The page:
• SAME padding sometimes called HALF padding. It is called SAME because for a convolution with a stride=1, (or for pooling) it should produce output of the same size as the input. It is called HALF because for a kernel of size `k` • FULL padding is the maximum padding which does not result in a convolution over just padded elements. For a kernel of size `k`, this padding is equal to `k - 1`.

To use arbitrary padding in TF, you can use `tf.pad()`

I am quoting this answer from official tensorflow docs https://www.tensorflow.org/api_guides/python/nn#Convolution
For the ‘SAME’ padding, the output height and width are computed as:

``````out_height = ceil(float(in_height) / float(strides))
out_width  = ceil(float(in_width) / float(strides))
``````

and the padding on the top and left are computed as:

``````pad_along_height = max((out_height - 1) * strides +
filter_height - in_height, 0)
pad_along_width = max((out_width - 1) * strides +
filter_width - in_width, 0)
``````

For the ‘VALID’ padding, the output height and width are computed as:

``````out_height = ceil(float(in_height - filter_height + 1) / float(strides))
out_width  = ceil(float(in_width - filter_width + 1) / float(strides))
``````

and the padding values are always zero.

Quick Explanation

`VALID`: Don’t apply any padding, i.e., assume that all dimensions are valid so that input image fully gets covered by filter and stride you specified.

`SAME`: Apply padding to input (if needed) so that input image gets fully covered by filter and stride you specified. For stride 1, this will ensure that output image size is same as input.

Notes

• This applies to conv layers as well as max pool layers in same way
• The term “valid” is bit of a misnomer because things don’t become “invalid” if you drop part of the image. Sometime you might even want that. This should have probably be called `NO_PADDING` instead.
• The term “same” is a misnomer too because it only makes sense for stride of 1 when output dimension is same as input dimension. For stride of 2, output dimensions will be half, for example. This should have probably be called `AUTO_PADDING` instead.
• In `SAME` (i.e. auto-pad mode), Tensorflow will try to spread padding evenly on both left and right.
• In `VALID` (i.e. no padding mode), Tensorflow will drop right and/or bottom cells if your filter and stride doesn’t full cover input image.

VALID padding: this is with zero padding. Hope there is no confusion.

``````x = tf.constant([[1., 2., 3.], [4., 5., 6.],[ 7., 8., 9.], [ 7., 8., 9.]])
x = tf.reshape(x, [1, 4, 3, 1])
valid_pad = tf.nn.max_pool(x, [1, 2, 2, 1], [1, 2, 2, 1], padding='VALID')
print (valid_pad.get_shape()) # output-->(1, 2, 1, 1)
``````

SAME padding: This is kind of tricky to understand in the first place because we have to consider two conditions separately as mentioned in the official docs.

Let’s take input as , output as , padding as , stride as and kernel size as (only a single dimension is considered)

Case 01: :

Case 02: :

is calculated such that the minimum value which can be taken for padding. Since value of is known, value of can be found using this formula .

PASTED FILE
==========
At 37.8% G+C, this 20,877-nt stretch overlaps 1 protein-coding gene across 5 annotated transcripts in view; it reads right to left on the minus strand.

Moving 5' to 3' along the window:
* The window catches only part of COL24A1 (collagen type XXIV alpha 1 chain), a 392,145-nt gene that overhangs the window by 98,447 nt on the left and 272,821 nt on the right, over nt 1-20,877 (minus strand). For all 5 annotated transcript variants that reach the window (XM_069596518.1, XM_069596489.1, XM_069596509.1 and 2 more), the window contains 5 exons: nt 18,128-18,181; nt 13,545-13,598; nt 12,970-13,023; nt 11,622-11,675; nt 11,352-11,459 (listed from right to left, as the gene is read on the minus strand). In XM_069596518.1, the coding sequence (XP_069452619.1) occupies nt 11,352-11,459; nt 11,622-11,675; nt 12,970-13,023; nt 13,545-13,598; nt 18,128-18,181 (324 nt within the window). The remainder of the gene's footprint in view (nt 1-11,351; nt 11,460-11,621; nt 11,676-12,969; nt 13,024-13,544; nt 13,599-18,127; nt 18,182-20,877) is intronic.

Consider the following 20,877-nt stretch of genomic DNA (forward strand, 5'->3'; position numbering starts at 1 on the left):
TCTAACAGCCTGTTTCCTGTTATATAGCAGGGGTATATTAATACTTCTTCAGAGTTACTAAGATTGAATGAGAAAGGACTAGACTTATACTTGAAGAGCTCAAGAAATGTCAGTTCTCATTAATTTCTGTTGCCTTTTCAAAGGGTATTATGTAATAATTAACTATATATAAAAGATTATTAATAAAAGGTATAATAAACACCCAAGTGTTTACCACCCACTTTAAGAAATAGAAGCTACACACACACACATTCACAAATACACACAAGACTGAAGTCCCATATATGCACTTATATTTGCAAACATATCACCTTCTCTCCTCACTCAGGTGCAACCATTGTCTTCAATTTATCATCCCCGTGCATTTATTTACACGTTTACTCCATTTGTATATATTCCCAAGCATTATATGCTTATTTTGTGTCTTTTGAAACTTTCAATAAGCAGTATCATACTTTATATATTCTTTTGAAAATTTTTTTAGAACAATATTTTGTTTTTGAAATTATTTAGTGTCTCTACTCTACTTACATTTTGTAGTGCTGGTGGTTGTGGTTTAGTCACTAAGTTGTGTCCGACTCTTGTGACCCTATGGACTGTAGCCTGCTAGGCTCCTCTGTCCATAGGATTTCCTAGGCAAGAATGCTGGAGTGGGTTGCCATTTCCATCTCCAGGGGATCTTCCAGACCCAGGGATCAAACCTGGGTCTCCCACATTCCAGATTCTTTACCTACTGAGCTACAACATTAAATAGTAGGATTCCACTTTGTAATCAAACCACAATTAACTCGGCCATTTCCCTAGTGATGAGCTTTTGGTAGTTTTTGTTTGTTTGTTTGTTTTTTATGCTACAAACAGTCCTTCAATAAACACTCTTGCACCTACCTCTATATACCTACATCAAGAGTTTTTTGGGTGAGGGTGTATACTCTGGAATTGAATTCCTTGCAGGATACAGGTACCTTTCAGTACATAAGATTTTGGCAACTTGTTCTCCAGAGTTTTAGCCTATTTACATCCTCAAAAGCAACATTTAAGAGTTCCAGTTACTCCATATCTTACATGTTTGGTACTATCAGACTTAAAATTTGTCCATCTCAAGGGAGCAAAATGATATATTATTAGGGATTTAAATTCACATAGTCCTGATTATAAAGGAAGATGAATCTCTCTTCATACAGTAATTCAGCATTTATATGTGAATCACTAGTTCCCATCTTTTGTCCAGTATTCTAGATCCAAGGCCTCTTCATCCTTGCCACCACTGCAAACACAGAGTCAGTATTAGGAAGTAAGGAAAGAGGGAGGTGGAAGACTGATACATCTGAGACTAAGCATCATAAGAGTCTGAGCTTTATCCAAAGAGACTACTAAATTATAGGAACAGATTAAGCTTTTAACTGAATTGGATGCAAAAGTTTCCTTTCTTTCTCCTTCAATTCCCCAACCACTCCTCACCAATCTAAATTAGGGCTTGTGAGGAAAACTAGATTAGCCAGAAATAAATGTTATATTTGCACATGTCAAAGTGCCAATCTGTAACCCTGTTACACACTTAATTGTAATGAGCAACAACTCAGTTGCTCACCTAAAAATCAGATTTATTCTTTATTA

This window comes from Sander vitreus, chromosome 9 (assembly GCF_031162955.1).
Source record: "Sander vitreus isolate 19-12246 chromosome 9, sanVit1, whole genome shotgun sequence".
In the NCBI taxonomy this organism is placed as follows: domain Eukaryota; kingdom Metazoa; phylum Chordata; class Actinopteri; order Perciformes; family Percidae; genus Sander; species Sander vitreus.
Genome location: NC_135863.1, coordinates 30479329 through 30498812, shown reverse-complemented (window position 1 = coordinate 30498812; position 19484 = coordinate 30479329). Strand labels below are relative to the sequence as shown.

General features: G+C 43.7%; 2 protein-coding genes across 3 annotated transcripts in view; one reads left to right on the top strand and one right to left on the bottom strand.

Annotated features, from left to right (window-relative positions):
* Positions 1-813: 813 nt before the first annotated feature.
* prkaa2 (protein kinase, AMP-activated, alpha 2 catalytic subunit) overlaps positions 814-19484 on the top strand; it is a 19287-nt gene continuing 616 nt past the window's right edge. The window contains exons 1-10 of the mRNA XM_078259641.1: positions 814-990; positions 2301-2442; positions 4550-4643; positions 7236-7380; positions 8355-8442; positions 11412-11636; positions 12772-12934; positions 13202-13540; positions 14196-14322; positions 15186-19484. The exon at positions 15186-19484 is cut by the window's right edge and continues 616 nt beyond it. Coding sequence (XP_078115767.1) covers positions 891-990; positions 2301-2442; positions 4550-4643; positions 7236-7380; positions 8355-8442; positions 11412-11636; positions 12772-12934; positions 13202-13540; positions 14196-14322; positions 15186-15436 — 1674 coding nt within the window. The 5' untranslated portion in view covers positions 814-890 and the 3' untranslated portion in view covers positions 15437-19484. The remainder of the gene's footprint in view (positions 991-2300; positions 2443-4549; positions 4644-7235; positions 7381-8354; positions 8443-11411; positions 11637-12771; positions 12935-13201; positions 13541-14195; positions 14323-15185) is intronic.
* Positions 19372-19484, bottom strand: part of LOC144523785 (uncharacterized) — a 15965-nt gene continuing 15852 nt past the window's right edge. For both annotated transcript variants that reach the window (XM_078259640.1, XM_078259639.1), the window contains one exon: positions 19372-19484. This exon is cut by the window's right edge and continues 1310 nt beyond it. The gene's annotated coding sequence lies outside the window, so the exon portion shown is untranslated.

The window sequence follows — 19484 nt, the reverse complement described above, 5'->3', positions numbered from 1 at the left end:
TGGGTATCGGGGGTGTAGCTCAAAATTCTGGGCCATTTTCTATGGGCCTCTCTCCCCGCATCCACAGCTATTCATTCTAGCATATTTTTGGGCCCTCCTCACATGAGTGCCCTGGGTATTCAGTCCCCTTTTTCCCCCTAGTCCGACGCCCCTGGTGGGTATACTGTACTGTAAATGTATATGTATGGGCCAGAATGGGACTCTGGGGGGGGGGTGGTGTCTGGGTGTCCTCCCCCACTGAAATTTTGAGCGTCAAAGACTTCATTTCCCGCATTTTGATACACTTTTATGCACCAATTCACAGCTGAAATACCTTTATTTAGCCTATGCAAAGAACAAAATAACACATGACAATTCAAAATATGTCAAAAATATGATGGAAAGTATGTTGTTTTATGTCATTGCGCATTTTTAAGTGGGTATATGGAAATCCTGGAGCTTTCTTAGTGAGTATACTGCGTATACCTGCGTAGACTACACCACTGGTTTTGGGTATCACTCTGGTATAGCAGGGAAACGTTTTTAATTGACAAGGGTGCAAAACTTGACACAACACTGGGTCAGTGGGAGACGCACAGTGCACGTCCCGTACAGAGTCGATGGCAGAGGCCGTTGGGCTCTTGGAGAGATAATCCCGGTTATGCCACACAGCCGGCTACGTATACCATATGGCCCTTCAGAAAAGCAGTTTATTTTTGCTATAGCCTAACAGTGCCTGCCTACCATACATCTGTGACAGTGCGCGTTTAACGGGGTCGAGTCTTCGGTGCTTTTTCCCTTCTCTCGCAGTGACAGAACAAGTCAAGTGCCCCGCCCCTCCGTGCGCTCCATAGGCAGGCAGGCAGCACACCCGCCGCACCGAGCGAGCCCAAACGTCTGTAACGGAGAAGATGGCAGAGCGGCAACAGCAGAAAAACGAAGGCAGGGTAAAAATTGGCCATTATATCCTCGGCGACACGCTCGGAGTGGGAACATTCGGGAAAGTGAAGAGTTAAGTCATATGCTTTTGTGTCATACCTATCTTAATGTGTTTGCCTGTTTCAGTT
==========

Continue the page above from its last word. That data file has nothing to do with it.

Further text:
Let’s work out this example:

``````x = tf.constant([[1., 2., 3.], [4., 5., 6.],[ 7., 8., 9.], [ 7., 8., 9.]])
x = tf.reshape(x, [1, 4, 3, 1])
same_pad = tf.nn.max_pool(x, [1, 2, 2, 1], [1, 2, 2, 1], padding='SAME')
print (same_pad.get_shape()) # --> output (1, 2, 2, 1)
``````

Here the dimension of x is (3,4). Then if the horizontal direction is taken (3):

If the vertial direction is taken (4):

Hope this will help to understand how actually SAME padding works in TF.

Padding on/off. Determines the effective size of your input.

`VALID:` No padding. Convolution etc. ops are only performed at locations that are “valid”, i.e. not too close to the borders of your tensor.
With a kernel of 3×3 and image of 10×10, you would be performing convolution on the 8×8 area inside the borders.

`SAME:` Padding is provided. Whenever your operation references a neighborhood (no matter how big), zero values are provided when that neighborhood extends outside the original tensor to allow that operation to work also on border values.
With a kernel of 3×3 and image of 10×10, you would be performing convolution on the full 10×10 area. Here, W and H are width and height of input,
F are filter dimensions,
P is padding size (i.e., number of rows or columns to be padded)  To sum up, ‘valid’ padding means no padding. The output size of the convolutional layer shrinks depending on the input size & kernel size.

On the contrary, ‘same’ padding means using padding. When the stride is set as 1, the output size of the convolutional layer maintains as the input size by appending a certain number of ‘0-border’ around the input data when calculating convolution.

Hope this intuitive description helps.

Tensorflow 2.0 Compatible Answer: Detailed Explanations have been provided above, about “Valid” and “Same” Padding.

However, I will specify different Pooling Functions and their respective Commands in `Tensorflow 2.x (>= 2.0)`, for the benefit of the community.

Functions in 1.x:

`tf.nn.max_pool`

`tf.keras.layers.MaxPool2D`

`Average Pooling => None in tf.nn, tf.keras.layers.AveragePooling2D`

Functions in 2.x:

`tf.nn.max_pool` if used in 2.x and `tf.compat.v1.nn.max_pool_v2` or `tf.compat.v2.nn.max_pool`, if migrated from 1.x to 2.x.

`tf.keras.layers.MaxPool2D` if used in 2.x and

`tf.compat.v1.keras.layers.MaxPool2D` or `tf.compat.v1.keras.layers.MaxPooling2D` or `tf.compat.v2.keras.layers.MaxPool2D` or `tf.compat.v2.keras.layers.MaxPooling2D`, if migrated from 1.x to 2.x.

`Average Pooling => tf.nn.avg_pool2d` or `tf.keras.layers.AveragePooling2D` if used in TF 2.x and

`tf.compat.v1.nn.avg_pool_v2` or `tf.compat.v2.nn.avg_pool` or `tf.compat.v1.keras.layers.AveragePooling2D` or `tf.compat.v1.keras.layers.AvgPool2D` or `tf.compat.v2.keras.layers.AveragePooling2D` or `tf.compat.v2.keras.layers.AvgPool2D` , if migrated from 1.x to 2.x.

For more information about Migration from Tensorflow 1.x to 2.x, please refer to this Migration Guide.

Complementing YvesgereY’s great answer, I found this visualization extremely helpful: Padding ‘valid‘ is the first figure. The filter window stays inside the image.

Padding ‘same‘ is the third figure. The output is the same size.